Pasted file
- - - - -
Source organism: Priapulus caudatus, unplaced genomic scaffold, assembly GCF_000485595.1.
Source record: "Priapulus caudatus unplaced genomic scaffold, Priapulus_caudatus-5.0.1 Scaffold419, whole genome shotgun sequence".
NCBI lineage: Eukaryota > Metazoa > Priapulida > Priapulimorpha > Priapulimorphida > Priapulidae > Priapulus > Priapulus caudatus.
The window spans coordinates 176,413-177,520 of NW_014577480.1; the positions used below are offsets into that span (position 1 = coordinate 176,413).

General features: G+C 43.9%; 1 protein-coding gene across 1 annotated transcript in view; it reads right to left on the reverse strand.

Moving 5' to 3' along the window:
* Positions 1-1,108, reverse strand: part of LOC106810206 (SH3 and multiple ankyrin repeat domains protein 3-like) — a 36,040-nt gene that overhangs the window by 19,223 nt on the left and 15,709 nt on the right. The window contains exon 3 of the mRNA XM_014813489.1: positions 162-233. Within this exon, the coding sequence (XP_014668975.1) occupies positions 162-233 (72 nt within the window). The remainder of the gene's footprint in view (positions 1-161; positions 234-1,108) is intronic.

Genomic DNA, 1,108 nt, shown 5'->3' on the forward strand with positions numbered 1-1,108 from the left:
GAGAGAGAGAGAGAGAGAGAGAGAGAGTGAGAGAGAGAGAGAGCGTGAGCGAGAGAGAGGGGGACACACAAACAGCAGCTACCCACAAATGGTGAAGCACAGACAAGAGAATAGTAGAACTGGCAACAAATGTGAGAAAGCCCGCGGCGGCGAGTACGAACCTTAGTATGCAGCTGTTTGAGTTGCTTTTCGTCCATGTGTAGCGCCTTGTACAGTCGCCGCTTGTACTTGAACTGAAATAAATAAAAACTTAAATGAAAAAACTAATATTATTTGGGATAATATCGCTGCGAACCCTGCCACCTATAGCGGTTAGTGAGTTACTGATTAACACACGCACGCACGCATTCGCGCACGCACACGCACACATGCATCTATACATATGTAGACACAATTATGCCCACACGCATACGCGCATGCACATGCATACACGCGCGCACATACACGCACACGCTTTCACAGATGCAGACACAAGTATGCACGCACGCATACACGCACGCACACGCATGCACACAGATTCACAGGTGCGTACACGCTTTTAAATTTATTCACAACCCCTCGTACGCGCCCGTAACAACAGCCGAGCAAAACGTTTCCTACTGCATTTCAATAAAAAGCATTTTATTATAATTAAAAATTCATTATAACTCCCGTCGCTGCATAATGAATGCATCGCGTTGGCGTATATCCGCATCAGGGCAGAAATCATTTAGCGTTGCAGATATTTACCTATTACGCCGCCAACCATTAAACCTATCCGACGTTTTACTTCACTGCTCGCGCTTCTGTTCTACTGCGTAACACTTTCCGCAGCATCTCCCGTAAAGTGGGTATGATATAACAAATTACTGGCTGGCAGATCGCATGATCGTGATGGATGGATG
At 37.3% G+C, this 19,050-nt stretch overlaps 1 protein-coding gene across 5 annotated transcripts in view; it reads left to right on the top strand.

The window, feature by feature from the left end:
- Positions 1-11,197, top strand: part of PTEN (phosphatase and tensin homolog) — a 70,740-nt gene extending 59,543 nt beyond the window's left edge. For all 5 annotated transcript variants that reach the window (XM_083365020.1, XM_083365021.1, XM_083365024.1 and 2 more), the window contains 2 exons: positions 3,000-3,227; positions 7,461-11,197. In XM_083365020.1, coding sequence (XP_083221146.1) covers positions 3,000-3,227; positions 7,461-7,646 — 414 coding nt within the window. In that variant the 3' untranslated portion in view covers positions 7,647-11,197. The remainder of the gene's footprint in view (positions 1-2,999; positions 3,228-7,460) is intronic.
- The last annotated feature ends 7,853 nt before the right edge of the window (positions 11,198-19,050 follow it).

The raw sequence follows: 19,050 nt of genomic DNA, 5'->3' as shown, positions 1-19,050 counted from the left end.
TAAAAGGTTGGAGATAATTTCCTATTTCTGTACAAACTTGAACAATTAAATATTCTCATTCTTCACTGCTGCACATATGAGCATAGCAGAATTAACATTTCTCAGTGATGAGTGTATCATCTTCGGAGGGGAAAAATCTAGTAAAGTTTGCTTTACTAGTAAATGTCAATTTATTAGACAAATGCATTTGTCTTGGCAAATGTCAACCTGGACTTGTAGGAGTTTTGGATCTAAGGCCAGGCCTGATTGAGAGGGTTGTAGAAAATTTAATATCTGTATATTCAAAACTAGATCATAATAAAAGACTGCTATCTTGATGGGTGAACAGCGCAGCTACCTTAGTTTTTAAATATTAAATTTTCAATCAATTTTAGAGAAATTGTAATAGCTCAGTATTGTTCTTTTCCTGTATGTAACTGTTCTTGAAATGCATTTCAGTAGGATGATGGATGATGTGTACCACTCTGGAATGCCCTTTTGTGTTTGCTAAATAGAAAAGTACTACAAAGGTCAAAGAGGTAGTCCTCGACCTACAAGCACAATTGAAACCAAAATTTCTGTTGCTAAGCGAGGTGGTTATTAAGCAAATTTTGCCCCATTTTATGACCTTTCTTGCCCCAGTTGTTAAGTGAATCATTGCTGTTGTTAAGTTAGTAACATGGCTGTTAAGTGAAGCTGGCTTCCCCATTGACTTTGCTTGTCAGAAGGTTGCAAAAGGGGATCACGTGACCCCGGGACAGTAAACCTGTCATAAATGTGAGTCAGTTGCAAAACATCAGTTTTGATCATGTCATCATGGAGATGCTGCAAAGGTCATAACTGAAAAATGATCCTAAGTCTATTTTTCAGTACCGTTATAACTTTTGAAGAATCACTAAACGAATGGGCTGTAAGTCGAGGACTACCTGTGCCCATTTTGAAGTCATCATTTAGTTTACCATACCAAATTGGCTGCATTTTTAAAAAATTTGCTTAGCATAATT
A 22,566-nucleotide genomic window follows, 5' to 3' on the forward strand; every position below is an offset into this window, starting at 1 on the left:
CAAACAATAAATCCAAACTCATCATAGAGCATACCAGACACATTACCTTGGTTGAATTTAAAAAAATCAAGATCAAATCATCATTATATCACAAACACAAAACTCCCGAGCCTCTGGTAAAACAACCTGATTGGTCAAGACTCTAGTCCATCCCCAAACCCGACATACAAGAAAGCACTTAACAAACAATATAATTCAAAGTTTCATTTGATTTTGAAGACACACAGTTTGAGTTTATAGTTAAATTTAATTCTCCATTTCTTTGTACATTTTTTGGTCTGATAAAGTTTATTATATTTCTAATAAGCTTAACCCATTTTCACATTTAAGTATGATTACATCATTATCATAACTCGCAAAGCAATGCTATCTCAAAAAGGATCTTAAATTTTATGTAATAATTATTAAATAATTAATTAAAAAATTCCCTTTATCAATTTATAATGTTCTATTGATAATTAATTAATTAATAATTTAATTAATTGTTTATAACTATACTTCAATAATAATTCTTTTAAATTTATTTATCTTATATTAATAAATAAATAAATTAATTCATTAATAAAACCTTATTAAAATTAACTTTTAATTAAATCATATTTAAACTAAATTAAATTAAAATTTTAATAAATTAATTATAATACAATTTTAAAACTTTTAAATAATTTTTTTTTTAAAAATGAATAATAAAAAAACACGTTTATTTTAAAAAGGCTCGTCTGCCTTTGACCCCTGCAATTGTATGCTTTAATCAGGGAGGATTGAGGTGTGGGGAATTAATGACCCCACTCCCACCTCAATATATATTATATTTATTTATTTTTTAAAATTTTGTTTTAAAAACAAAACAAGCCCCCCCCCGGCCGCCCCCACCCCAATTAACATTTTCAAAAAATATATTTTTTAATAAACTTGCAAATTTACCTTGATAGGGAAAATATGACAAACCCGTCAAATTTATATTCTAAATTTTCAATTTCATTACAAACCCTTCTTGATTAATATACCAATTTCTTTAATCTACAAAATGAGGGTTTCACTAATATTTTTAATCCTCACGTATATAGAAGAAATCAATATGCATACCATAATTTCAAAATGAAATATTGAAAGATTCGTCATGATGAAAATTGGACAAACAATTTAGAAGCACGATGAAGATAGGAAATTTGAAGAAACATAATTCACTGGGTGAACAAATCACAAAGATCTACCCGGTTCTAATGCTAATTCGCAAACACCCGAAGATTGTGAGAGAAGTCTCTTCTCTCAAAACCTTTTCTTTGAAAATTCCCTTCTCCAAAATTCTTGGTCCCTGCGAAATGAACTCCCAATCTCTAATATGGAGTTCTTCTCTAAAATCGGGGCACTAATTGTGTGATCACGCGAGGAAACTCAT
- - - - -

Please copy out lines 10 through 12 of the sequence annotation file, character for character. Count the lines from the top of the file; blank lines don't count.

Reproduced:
At 37.3% G+C, this 19,050-nt stretch overlaps 1 protein-coding gene across 5 annotated transcripts in view; it reads left to right on the top strand.

The window, feature by feature from the left end:
- Positions 1-11,197, top strand: part of PTEN (phosphatase and tensin homolog) — a 70,740-nt gene extending 59,543 nt beyond the window's left edge. For all 5 annotated transcript variants that reach the window (XM_083365020.1, XM_083365021.1, XM_083365024.1 and 2 more), the window contains 2 exons: positions 3,000-3,227; positions 7,461-11,197. In XM_083365020.1, coding sequence (XP_083221146.1) covers positions 3,000-3,227; positions 7,461-7,646 — 414 coding nt within the window. In that variant the 3' untranslated portion in view covers positions 7,647-11,197. The remainder of the gene's footprint in view (positions 1-2,999; positions 3,228-7,460) is intronic.